A three-month survey conducted by the European Central Bank (ECB) has found that EU residents are most interested in having the proposed “digital euro” respect their privacy, more so than any other proposed features or services. The central bank digital currency (CBDC) plan seeks to create a freely accessible digital means of payment backed by the banking system, with talks beginning in mid-2020 and a decision on whether or not the project will go forward expected sometime this year.
The CBDC survey did have some “lean” in that its 8,000+ respondents were not evenly distributed throughout the EU; nearly half came from Germany, and the countries with the most representation were also more in favor of putting privacy ahead of everything else than the other respondents.
Possible digital euro begins to take shape with survey results
The CBDC survey asked 8,221 respondents from around the EU what they would most like to see in a digital euro design.
Over a third of the respondents said that private payments were the most important item for them, and more than half of the respondents ranked it among their top two items. This even placed ahead of security, which ranked second among concerns with a little over 1/8 of respondents listing it as their top item and about 1/3 placing it in their top two.
Other items that found their way to the top two slots of a substantial number of respondents were an assurance that using the digital euro would not incur additional costs, and an “offline” option that allows for payments even when an internet connection or power are not available.
Other options in the CBDC survey that did not attract as much popular support included ability to use throughout the entirety of the current euro area, ease of use, instantaneous completion of transactions, and ability to integrate with smartphones and payment terminals. Very few respondents had any level of interest in the digital euro being available as some sort of physical device.
CBDC survey may not have fully represented EU preferences
The CBDC survey did have some issues with even representation of demographics. 47% of the respondents were in Germany, and 15% were in Italy. Additionally, 87% were male. The German respondents were heavily interested in digital euro privacy, while it was less of a concern among the Italian respondents and various smaller nations. The survey was left open to general public consultation from October to January rather than having any specific targeted methodology to it.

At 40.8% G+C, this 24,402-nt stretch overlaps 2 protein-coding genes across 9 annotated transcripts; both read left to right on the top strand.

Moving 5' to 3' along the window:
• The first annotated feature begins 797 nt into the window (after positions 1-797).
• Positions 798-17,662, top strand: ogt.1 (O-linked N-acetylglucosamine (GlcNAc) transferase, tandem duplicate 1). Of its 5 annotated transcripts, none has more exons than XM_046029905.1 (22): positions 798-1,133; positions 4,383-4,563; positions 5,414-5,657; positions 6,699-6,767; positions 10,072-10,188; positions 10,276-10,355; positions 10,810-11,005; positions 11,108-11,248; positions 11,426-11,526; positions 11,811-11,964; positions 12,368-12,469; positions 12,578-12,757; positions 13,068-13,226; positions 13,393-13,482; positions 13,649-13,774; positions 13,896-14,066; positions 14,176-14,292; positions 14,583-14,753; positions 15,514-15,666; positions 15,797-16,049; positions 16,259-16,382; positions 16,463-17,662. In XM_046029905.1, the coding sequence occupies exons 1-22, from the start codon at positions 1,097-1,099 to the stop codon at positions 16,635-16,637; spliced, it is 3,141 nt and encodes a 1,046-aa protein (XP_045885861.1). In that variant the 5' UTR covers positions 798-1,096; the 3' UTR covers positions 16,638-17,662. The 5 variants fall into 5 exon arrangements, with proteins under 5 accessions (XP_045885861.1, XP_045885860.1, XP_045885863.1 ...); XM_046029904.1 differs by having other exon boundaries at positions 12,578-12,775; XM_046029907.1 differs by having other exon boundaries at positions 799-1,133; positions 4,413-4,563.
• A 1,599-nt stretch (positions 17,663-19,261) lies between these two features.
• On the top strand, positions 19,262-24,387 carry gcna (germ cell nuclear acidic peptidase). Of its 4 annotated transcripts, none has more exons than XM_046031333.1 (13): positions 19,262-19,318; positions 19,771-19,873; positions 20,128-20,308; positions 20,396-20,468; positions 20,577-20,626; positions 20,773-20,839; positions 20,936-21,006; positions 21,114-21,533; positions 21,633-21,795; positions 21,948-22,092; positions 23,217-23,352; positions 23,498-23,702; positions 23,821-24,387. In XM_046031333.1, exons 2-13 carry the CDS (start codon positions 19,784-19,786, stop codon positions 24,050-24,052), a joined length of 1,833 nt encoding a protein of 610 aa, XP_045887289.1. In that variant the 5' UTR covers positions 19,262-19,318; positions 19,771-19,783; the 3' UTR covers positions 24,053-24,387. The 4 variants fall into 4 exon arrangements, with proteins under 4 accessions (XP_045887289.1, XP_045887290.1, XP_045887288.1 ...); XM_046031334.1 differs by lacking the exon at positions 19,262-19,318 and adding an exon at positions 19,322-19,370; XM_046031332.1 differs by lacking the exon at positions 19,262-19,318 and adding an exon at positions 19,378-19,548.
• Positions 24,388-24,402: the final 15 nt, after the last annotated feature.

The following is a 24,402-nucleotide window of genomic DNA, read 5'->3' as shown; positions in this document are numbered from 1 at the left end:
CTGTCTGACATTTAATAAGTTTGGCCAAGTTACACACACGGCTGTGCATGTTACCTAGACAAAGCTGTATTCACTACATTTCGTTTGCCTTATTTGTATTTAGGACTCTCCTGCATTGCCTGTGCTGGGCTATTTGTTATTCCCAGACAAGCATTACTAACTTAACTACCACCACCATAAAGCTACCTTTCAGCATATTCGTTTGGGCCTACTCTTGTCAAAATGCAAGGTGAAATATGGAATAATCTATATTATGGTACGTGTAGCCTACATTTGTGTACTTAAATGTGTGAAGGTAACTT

The taste for privacy does not equate to support for anonymity. Even among those that placed digital euro privacy in their top two most desired items, less than 10% were in support of anonymity in digital transactions. The respondents seem to strongly favor privacy in terms of keeping transactions out of the public eye, but are much less concerned about government visibility and access.
If the digital euro is approved by the European Parliament and the Governing Council this year, it is expected to take at least four years for it to roll out. The ECB is on record as being very unfavorable to existing cryptocurrencies, but likely sees them as an inevitability that is best met with a competing product. Some pressure has also been applied by China’s rapid development of its own CBDC, something that it likely aims to export to other countries as a standardized payment framework. The digital euro is also extremely likely to be integrated into existing banking and payment systems once all is said and done, making it more of a convenience measure than something that replicates the anonymity of independent cryptocurrencies.
While it is still far too early to get any real sense of what the eventual digital euro system will look like, the CBDC survey at least provides an initial view of European citizens’ expectations for it. The report also lays out some basic requirements: it will need to be able to replace cash payments in areas where cash infrastructure is eroding due to general lack of public use, be low-cost to use, secure against fraud, and easy to use even for those that are unfamiliar with the existing money system (such as tourists and visitors).
It also notes that impacts on the banking sector will have to be mitigated, through means such as putting transaction limits on digital euros or using a tiered remuneration system; the report has only the most general ideas about this at present. It does note that making the CBDC non-interest-bearing or positive-interest-bearing could precipitate a “large-scale” move away from traditional bank deposits when interest rates are negative, however. The ECB is clear in its desire to prevent the digital euro from being used as a form of investment or as something that has a substantial impact on bank deposits.